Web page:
I love this time of year. Autumn brings a change of season introducing Thanksgiving Day and leading to the joy-filled celebration of our Savior on Christmas Day. Thanksgiving Day is celebrated with family traditions and traditional foods – roast turkey and dressing, cranberry sauce, giblet gravy, mashed potatoes, green bean casserole, candied yams, warm dinner rolls, and of course, pecan and pumpkin pie, all enjoyed at a seasonally decorated and well-appointed table. But first, each family expresses thankfulness to God for His provision and for one another.

David, the Psalmist, enjoyed “a thanksgiving dinner” of sorts, which he describes in the most familiar and beloved of his psalms, Psalm 23. Giving thanks to God, David wrote, “You prepare a banquet for me . .  You welcome me as an honored guest and fill my cup to the brim.” Psalm 23:5 TEV. In unexpected times and places, God prepares and provides for him. David dines with a heart of thanksgiving for the ample provision of God in every situation and circumstance. In no situation is God unwilling or unable to provide abundantly. Our God “. . is able to do immeasurably more than all we ask or imagine, according to His power that is at work within us.” Ephesians 3:20 NIV.

From the life of Elijah, let me share three examples of “a thanksgiving dinner.” In a severe drought and resulting famine, God sent Elijah where He alone could provide for him. Read 1 Kings 17:1- 7 NKJV. “Hide by the Brook Cherith . . you shall drink from the brook, and I have commanded ravens to feed you there.” God provided “a banquet” by natural means delivered in unexplainable ways; scavenger birds brought bread and meat morning and evening. Unusual circumstances don’t matter, when God “prepares a banquet . . and welcomes you as an honored guest.”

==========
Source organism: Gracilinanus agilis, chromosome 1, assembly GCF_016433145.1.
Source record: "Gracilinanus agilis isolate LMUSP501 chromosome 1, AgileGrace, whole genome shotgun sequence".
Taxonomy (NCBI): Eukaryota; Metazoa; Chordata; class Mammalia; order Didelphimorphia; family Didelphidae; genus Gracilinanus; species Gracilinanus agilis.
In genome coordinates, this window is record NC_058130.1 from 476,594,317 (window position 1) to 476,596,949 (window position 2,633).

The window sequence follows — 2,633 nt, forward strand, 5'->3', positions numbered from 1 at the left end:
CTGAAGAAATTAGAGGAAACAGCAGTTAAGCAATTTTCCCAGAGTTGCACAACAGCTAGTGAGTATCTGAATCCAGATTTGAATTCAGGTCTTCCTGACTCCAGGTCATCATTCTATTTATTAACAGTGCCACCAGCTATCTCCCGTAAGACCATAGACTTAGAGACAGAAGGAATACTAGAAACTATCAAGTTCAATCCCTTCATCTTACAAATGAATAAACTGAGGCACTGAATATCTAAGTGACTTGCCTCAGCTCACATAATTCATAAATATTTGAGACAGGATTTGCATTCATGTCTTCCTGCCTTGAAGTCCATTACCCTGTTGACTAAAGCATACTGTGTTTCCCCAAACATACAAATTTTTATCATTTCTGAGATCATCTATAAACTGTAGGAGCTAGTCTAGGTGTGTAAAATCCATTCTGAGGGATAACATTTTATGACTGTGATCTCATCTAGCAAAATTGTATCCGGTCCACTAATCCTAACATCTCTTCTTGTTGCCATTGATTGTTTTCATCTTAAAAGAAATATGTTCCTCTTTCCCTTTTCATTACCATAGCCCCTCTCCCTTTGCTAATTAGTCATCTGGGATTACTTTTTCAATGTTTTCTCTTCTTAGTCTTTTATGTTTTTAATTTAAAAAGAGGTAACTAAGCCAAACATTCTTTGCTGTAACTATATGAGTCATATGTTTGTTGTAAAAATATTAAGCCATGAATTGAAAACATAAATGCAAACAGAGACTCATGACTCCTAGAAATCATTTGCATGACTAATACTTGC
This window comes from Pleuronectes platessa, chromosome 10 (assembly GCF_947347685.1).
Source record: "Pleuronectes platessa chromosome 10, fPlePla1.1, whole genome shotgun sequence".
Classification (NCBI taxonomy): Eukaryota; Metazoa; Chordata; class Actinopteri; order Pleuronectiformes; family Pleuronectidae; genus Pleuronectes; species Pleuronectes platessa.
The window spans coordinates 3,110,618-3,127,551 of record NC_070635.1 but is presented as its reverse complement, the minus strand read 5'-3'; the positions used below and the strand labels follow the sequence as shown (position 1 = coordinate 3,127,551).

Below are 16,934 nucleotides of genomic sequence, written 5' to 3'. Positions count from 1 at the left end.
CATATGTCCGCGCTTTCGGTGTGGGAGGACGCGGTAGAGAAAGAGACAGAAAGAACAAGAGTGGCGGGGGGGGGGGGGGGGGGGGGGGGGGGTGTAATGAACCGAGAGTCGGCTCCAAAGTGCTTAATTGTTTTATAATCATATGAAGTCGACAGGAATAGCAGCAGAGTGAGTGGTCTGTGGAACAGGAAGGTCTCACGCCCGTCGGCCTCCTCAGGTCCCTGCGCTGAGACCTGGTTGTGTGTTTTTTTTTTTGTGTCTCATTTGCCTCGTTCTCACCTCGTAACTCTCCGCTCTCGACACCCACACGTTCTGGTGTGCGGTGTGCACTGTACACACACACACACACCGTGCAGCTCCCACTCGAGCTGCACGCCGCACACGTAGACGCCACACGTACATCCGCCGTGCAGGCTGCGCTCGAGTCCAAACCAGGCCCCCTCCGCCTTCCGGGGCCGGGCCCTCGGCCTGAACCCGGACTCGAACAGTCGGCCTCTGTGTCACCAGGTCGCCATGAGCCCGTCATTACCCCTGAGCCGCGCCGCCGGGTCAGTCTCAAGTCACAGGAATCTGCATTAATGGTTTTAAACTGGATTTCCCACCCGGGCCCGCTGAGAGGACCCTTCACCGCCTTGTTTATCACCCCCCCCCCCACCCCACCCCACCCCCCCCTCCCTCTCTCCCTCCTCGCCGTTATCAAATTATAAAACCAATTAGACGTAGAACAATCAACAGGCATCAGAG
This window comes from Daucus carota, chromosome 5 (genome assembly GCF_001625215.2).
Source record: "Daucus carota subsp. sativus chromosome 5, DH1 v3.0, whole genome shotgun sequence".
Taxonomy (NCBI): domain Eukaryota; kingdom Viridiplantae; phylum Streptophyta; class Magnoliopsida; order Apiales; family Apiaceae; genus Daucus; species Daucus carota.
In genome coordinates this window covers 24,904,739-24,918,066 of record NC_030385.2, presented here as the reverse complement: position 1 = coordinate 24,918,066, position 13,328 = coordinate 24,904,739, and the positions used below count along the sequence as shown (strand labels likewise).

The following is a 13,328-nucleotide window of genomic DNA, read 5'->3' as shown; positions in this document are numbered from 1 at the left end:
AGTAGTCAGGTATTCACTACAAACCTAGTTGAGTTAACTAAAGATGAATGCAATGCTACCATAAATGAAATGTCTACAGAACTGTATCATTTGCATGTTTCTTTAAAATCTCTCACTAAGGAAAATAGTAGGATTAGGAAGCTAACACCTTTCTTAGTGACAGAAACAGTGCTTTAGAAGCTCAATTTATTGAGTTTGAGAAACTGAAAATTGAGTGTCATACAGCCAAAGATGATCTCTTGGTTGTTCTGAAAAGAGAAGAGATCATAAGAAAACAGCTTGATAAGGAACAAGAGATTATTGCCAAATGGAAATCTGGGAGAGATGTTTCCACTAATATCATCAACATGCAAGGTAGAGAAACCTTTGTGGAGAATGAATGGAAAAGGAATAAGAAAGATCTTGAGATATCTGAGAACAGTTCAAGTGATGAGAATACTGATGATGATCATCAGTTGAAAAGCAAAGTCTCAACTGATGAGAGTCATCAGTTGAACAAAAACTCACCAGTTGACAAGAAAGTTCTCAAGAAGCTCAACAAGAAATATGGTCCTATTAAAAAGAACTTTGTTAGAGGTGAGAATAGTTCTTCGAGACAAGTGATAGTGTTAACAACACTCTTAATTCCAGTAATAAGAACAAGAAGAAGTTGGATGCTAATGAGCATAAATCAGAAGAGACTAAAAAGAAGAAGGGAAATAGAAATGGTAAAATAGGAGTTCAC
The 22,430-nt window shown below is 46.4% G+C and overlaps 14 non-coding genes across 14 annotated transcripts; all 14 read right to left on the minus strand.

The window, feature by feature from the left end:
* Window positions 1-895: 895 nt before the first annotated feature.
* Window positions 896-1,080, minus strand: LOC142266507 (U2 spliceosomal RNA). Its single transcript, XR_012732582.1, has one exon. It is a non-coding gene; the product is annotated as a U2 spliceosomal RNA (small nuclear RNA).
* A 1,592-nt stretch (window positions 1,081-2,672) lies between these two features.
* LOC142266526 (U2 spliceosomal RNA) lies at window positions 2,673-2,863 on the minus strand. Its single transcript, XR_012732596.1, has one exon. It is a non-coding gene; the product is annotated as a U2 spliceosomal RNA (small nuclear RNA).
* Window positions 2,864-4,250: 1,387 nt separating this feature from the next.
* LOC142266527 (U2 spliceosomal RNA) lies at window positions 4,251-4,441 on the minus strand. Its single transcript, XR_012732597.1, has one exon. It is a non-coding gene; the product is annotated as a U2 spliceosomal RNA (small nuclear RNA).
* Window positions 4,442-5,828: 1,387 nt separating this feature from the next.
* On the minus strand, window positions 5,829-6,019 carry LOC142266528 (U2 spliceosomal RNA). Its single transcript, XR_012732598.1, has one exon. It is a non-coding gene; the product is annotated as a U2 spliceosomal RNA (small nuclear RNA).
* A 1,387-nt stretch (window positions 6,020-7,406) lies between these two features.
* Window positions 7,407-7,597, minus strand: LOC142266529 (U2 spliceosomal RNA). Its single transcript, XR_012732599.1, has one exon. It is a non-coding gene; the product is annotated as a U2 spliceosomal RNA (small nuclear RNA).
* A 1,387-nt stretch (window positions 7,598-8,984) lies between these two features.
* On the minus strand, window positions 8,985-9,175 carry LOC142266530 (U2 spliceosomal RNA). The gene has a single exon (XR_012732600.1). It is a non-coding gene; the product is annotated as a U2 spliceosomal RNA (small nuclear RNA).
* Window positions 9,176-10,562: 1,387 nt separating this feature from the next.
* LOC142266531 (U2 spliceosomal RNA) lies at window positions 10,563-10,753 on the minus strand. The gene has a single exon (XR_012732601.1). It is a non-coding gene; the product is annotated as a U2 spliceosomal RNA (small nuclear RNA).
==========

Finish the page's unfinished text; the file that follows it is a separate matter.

In a worsening drought for three years, God redirects Elijah to a widow in Zarephath. Read 1 Kings 17:8-16. Her meager resources exhausted by the famine, she shared with Elijah what little remained, which was then miraculously replenished daily as long as the drought endured. I believe Elijah gave thanks. God provided “a banquet” by a miraculous multiplication of her meager resource. Insufficient resources are irrelevant, when God “prepares a banquet . . and welcomes you as an honored guest.”

And lastly, from an angry queen seeking his death, Elijah “arose and ran for his life.” Read 1 Kings 19:1-8. Running scared and disheartened, Elijah collapses in exhausted sleep until awakened by an angel with fresh bread and water prepared, and “Elijah went in the strength of that food forty days and nights, as far as the mountain of God.” God provided “a banquet” by supernatural provision in desperate circumstances. Debilitating fear and despair disappear, when God “prepares a banquet . . and welcomes you as an honored guest.”

With the Psalmist, I have found this true, “I was young and now I am old, yet I have never seen the righteous forsaken or their children begging bread.” Psalm 37:23-26 NIV. At this Thanksgiving season, I am grateful that Jesus taught us to pray, “Give us this day our daily bread” – a prayer He never fails to hear. Whatever the challenge or need of your present situation, you have ample reason to trust God and give Him thanks for His faithful and sufficient provision, today and always.

Today, my prayer for you is that you find reason every day for thanksgiving to God.


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Headed Home

August 20th, 2010